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Congrats, good article!

However:

rance has actually enjoyed stronger job growth than the U.K. over that period (14% vs. 11%), and fewer of those jobs were created in the public sector -- 300,000, or 15%, of the new jobs in France are government jobs, versus 860,000, or 45%, in Britain.

In that sense, the higher unemployment rate in France comes from the fact that the French working-age population during that period has increased by 12% compared to only 6% in Britain.

I'm not an economist, so you have to educate me if I'm wrong, but I feel you are undercutting your own point with this two data points here. Wouldn't relative job growth, that is relative to population or working-age population growth, be the number that really counts? Given that population growth is also market growth? The relative growth (relative to working-age population with your numbers) would be about 2% for France and 5% for Britain.

BTW, I feel this is further support for my theory that the age structure of a country does not really matter for the economy, if we combine budgets for retirement and joblessness. (I.e., the high population growth of France only means that while less money has to be taken away from workers to pay for the elderly, more has to be taken away to finance jobless benefits.)

*Lunatic*, n.
One whose delusions are out of fashion.

by DoDo on Fri Aug 19th, 2005 at 05:22:20 AM EST
On second thought, it would be more to the point to compare the relative job growth in the private sector only (substracting people in government jobs both from the working-age population and the working population) - however, I don't know the numbers corresponding in time (and statistical definition) to the ones quoted by Jérôme.

*Lunatic*, n.
One whose delusions are out of fashion.
by DoDo on Fri Aug 19th, 2005 at 05:27:33 AM EST
[ Parent ]
Here's my translation (errors mine) of Denis Clerc's piece in Alternatives Economiques:

Hardly a day goes by without its elogy of the British employment model. Indeed, the British jobless rate of 4.6% (2nd quarter 2004) is enough to make the French dream. Ten years ago, in 1994, the two countries showed similar, poor performance: 12% for France, 9.7% for the UK. So France should be red-faced today.

Not so sure. Over the same ten years, the number of jobs in the UK increased by 11%. In France, by... 14%. That's because of a rise in the number of government employees, reply the free-marketers. Well, no, because the UK is clear ahead of France in this race: since 1997, 45% of newly-created jobs (861,000 out of a total of 1.92 million), are public-sector, while in France, the number of new non-private-sector jobs (including public sector plus ONGs, trade unions, religious bodies) increased by 300,000 during the same period. Doctors, teachers, policemen, nurses... These are the jobs that have been created on the other side of the Channel. <snip> Not surprising, since public services were particularly badly treated by the ultra-free-market governments of the '80s and '90s.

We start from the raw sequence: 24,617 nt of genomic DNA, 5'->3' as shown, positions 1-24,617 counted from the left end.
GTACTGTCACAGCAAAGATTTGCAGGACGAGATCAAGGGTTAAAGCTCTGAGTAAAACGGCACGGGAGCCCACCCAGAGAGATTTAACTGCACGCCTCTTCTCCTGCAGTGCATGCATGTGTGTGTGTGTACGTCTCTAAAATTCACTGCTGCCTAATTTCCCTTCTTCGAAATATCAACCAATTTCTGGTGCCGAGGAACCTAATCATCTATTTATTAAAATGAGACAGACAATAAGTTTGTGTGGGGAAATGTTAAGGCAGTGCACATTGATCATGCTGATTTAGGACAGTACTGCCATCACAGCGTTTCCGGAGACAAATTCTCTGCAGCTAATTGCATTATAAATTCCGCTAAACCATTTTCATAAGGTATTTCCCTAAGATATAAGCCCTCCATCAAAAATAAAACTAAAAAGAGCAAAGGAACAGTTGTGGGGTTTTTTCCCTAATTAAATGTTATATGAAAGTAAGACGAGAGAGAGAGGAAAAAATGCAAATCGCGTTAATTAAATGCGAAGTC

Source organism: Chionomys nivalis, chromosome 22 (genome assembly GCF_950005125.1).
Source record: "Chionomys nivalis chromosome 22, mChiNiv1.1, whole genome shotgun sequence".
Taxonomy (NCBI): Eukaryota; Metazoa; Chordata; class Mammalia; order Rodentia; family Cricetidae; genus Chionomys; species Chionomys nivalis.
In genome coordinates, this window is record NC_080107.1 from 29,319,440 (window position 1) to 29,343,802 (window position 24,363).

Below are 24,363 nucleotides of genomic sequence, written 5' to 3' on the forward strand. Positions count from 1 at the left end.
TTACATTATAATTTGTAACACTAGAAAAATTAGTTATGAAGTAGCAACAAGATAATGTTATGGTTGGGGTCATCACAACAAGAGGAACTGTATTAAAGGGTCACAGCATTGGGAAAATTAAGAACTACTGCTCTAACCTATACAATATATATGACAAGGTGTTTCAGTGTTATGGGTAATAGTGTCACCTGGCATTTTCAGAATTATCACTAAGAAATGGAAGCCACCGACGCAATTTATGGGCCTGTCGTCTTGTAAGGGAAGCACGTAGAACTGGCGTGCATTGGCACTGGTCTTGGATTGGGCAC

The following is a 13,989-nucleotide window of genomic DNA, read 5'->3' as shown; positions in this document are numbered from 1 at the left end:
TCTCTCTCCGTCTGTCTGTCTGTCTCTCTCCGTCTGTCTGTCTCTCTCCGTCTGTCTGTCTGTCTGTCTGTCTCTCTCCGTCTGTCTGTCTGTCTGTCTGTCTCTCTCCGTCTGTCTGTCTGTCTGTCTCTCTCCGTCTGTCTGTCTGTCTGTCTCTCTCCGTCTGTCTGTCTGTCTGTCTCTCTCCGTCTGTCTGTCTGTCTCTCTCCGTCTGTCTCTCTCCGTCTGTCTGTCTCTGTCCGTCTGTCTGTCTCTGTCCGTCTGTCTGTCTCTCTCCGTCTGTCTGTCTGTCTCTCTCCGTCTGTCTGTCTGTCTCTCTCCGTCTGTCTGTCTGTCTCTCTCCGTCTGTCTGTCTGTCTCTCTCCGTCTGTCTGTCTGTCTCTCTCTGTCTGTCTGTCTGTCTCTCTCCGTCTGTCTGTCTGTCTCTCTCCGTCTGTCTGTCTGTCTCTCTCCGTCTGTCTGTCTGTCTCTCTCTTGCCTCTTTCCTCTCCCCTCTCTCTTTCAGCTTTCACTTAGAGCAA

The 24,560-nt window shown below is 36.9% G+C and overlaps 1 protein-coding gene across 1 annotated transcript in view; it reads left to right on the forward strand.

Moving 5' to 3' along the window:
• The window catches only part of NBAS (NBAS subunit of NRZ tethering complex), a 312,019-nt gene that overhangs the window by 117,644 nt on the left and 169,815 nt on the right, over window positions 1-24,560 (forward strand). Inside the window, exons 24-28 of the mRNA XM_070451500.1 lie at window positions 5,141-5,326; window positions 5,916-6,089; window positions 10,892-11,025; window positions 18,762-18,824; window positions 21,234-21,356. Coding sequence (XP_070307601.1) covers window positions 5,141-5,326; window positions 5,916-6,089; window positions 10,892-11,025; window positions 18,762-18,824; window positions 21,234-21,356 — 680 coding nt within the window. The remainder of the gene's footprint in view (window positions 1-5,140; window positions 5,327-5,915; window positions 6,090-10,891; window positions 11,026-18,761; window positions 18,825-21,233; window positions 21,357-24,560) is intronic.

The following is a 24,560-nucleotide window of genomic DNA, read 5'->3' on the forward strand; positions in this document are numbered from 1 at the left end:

If job creation in France has been superior, how come the unemployment level remains stuck so high, while it keeps going down in Britain? Quite simply because of the increase in the active (working-age) population. The number of job-seekers rose by 12% in France over ten years, as against 6% in the UK. So France needs to create two jobs to Britain's one to bring the unemployment statistics down.

But to confess that a rise in working-age population might have an effect on unemployment goes against the fundamental free-market assertion: all candidates on the job market will find a job... unless prevented by government interference (minimum wage, constraints on firing, high unemployment benefits).

Denis Clerc, Alternatives Economiques, n° 235, April 2005

by afew (afew(a in a circle)eurotrib_dot_com) on Fri Aug 19th, 2005 at 05:49:51 AM EST
[ Parent ]
But to confess that a rise in working-age population might have an effect on unemployment goes against the fundamental free-market assertion: all candidates on the job market will find a job... unless prevented by government interference (minimum wage, constraints on firing, high unemployment benefits).

With that added, I feel Clerc makes a better point with the same data. Many thanks for the translation!

*Lunatic*, n.
One whose delusions are out of fashion.

by DoDo on Fri Aug 19th, 2005 at 05:55:56 AM EST
[ Parent ]

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